Todd’s paresis

Todd’s paralysis, or Todd’s palsy are alternative names.



Todd’s paresis is focal weakness in a part or all of the body after a seizure. 



It is typically weakness that affects appendages and is localized to either the left or right side of the body. 



The process usually subsides completely within 48 hours. 



Todd’s paresis may also affect speech, eye position or vision.



Todd’s paresis may occur in up to 13% of seizure cases.



Todd’s paralysis is most common after a focal motor seizure affecting one limb or one side of the body.



It is held, without proof, that it is 


 caused is the exhaustion of the primary motor cortex.



Typically presents as transient weakness of a hand, arm, or leg after focal seizure activity within that limb. 



The weakness of Todd’s paresis may range in severity from mild to complete paralysis.



If the seizure affect areas other than the motor cortex, other neurological deficits can take place:  including  sensory changes if the sensory cortex is involved by the seizure, visual field defects if the occipital lobe is involved, and aphasia if speech, comprehension or conducting fibers are involved.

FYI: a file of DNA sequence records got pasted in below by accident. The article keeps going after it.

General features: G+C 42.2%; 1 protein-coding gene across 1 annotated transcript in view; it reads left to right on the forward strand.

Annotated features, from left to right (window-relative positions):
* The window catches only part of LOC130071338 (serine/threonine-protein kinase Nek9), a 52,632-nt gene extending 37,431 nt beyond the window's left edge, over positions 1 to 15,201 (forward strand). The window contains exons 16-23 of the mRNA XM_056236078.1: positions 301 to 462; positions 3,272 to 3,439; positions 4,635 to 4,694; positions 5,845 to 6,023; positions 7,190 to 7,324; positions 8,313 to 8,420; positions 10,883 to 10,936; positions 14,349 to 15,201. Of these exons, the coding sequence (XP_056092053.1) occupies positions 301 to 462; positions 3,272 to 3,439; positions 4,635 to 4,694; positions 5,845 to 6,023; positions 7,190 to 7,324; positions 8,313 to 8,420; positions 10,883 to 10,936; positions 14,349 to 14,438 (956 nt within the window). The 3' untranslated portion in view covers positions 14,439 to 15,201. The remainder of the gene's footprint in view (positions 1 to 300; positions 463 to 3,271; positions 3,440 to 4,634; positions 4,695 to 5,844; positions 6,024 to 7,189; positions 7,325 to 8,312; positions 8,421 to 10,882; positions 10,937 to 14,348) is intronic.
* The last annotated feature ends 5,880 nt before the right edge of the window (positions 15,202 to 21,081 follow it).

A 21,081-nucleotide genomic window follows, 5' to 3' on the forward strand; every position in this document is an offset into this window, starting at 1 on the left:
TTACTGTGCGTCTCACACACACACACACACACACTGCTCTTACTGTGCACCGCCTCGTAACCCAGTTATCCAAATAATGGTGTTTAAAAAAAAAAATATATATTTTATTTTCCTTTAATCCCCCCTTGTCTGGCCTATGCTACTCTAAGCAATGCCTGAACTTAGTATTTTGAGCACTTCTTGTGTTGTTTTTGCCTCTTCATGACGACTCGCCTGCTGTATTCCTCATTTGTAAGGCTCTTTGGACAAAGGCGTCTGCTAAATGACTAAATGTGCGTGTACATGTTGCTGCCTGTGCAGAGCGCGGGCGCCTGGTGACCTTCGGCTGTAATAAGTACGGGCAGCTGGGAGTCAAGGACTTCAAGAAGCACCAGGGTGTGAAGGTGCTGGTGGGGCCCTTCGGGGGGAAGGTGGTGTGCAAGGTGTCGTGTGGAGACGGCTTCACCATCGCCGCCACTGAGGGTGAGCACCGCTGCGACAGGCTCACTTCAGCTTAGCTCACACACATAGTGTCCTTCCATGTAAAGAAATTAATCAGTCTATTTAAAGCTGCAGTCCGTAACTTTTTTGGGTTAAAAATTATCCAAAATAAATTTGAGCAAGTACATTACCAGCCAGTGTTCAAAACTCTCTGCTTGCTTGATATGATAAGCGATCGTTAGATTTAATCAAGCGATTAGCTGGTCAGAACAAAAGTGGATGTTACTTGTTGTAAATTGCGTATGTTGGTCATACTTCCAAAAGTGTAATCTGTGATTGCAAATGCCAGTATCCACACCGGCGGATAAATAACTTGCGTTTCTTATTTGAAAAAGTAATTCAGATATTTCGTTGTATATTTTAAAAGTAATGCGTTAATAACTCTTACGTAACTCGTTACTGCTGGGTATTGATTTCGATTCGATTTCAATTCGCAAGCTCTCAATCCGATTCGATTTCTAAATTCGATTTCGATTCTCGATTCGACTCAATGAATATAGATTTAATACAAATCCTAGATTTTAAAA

The following observations were made of patients postictally: 



TP occurred in 13.4 percent of patients.



TP was always unilateral and always contralateral to the seizure focus.



The mean duration of TP was 174 seconds.



The impairments that follow seizures are similar to those that follow strokes, where for a period of time blood flow to certain areas of the brain is restricted and these areas are starved of oxygen.



The most significant issue regarding the Todd’s paresis is its differentiating from  stroke. 



There is no treatment available.



Its occurrence indicates that a seizure has occurred. 



The prognosis depends upon the effects of the seizure, not the occurrence of the paralysis.